Santa Fe, NM—Attorney General Hector Balderas today issued an advisory to New Mexicans warning them about predatory debt collection practices from companies that attempt a variety of tactics to prey on New Mexican consumers. These practices include: attempts to collect debts that do not exist, falsely reporting consumers to consumer credit agencies, and generally using threats or intimidation in an attempt to extract money from consumers.
The Attorney General issued this advisory after recently suing national debt collectors for these practices and after these companies received millions of dollars in federal Paycheck Protection Program funds.
“It is absurd that law enforcement is holding these companies accountable for preying on our families, while Congress is actively funding their efforts,” said Attorney General Balderas. “New Mexican consumers must remain vigilant and report any suspicious debt collection activities to law enforcement; and we will take swift action to hold them accountable for any bad acts.”
As covered by the Washington Post, the Office of the Attorney General recently sued several debt collectors, including Capio Asset Servicing, a national debt collection firm that has engaged in predatory debt collection practices. As reported, the same firm is the recipient of millions of dollars in federal COVID-19 stimulus aid. The full story on this particular company and these issues can be found here:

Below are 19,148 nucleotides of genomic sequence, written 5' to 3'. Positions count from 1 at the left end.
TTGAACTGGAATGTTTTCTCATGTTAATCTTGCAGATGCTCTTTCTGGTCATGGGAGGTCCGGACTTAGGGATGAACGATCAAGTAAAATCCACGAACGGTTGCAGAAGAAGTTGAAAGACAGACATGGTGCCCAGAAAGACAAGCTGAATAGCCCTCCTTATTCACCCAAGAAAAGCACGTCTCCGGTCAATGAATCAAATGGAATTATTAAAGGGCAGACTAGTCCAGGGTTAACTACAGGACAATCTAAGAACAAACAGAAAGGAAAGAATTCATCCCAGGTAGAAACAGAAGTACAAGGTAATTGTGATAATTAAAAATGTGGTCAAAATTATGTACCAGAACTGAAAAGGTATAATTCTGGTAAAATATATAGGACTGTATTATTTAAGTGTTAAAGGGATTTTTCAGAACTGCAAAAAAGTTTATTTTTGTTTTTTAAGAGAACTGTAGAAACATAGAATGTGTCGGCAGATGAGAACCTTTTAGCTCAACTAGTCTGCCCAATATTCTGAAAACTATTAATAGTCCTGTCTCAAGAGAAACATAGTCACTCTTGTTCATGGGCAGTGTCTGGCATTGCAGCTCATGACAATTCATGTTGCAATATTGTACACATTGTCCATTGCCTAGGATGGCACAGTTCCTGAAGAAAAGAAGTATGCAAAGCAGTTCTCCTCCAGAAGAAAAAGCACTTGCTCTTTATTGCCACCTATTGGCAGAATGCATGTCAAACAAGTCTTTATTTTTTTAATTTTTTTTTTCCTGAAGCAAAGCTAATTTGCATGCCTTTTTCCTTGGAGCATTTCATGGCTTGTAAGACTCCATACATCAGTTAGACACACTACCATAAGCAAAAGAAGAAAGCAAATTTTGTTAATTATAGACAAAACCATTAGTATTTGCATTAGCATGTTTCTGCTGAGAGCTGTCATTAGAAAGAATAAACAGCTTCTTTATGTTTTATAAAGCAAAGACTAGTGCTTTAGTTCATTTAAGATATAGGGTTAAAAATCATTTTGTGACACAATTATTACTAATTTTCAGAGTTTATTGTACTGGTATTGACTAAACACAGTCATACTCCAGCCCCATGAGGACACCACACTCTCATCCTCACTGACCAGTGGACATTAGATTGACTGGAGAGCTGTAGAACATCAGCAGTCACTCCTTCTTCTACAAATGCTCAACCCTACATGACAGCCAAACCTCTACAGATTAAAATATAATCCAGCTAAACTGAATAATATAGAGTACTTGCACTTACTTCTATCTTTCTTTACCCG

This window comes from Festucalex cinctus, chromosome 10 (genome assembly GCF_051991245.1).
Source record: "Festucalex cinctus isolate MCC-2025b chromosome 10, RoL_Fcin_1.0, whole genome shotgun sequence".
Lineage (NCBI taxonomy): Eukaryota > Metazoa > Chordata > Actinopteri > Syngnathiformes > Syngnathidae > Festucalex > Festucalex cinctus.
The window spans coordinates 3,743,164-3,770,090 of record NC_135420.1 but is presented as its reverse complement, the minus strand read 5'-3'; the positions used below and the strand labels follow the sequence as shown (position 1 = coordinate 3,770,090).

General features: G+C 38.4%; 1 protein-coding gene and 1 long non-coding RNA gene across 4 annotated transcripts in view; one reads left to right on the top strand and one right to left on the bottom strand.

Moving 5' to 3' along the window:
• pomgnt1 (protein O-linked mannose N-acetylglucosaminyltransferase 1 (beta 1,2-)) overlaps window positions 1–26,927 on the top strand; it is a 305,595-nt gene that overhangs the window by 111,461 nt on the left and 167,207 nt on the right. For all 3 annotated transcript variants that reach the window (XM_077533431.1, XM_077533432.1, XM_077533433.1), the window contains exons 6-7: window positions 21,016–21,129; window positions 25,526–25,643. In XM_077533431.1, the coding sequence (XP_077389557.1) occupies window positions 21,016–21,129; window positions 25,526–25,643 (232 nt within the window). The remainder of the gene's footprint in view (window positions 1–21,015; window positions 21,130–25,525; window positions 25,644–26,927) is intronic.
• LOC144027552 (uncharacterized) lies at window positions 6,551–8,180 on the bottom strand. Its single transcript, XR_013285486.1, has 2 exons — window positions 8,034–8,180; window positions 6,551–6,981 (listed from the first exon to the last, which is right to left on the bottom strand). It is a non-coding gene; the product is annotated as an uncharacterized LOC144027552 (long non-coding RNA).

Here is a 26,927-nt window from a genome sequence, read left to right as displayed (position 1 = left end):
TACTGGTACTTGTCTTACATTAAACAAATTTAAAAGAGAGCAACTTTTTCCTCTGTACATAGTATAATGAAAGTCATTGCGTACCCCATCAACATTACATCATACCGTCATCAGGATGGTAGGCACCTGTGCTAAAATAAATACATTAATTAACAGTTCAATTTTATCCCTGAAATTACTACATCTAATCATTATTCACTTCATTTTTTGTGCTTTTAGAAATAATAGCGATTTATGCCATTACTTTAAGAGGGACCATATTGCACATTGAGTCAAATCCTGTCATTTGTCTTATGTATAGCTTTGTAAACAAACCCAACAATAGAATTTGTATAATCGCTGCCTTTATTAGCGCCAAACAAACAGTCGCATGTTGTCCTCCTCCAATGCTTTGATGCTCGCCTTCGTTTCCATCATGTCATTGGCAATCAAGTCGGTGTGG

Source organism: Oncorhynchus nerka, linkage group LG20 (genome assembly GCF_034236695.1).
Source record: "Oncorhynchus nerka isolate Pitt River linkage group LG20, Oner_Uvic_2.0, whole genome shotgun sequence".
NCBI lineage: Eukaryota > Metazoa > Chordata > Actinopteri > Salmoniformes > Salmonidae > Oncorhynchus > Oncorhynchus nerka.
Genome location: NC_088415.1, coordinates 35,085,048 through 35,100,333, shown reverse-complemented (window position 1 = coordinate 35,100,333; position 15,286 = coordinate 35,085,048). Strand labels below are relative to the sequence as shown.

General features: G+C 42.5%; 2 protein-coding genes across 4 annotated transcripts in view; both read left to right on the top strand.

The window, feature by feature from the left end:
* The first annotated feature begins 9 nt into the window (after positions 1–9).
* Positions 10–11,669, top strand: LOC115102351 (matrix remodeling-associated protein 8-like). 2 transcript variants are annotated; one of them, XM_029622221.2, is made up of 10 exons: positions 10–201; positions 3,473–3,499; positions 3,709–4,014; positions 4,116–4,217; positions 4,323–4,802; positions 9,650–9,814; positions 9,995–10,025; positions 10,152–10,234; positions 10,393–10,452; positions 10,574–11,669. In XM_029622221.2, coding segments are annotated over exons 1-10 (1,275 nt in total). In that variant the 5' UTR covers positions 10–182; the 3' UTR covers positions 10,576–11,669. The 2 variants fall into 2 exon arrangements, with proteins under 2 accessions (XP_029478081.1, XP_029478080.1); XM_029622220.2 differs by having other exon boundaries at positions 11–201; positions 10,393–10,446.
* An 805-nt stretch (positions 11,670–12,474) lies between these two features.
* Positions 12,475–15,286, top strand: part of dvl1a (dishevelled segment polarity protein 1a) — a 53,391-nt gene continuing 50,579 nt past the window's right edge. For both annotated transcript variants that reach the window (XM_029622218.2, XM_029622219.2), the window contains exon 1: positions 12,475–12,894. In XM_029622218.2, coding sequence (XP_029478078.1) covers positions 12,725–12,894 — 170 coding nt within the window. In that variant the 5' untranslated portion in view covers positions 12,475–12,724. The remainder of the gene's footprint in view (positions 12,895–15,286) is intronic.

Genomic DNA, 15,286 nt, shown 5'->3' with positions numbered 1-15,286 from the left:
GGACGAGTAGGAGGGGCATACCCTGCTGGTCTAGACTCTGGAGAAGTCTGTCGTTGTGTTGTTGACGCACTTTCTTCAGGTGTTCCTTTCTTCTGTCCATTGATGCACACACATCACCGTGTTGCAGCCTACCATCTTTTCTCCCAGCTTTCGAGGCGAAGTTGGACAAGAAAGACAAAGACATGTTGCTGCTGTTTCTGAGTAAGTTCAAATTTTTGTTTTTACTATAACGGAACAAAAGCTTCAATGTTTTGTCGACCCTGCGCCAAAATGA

New Mexicans are advised that they should take precautions if anyone contacts them attempting to collect a debt. The Attorney General’s Offers the following basic tips to consumers:
- Only deal with a company you have personally interacted with. If a debt collector says they represent that company make them demonstrate proof that they are affiliated;
- Be on the lookout for any communication that is intimidating in nature, including threats to report you or aggressive behavior toward you;
- Be knowledgeable about the amounts you do owe, and beware of anyone who tells you that you owe more than that amount;
- Debt collectors are prohibited from contacting you before 8 a.m. or after 9 p.m., unless you agree to it.
- They also can’t contact you at work if they’re told you’re not allowed to get calls there;
- If the debt they are trying to collect is old, ask for them to verify that it’s not outside the statutes of limitations. Don’t let them force you into paying on something you’re unsure of;
- Be vigilant and do not be afraid to ask questions and ask them to provide information.
If you believe that you have been the victim of predatory debt collection practices, or if your rights have been violated, please contact the Office of the Attorney General at www.nmag.gov, or by phone at 1-844-255-9210.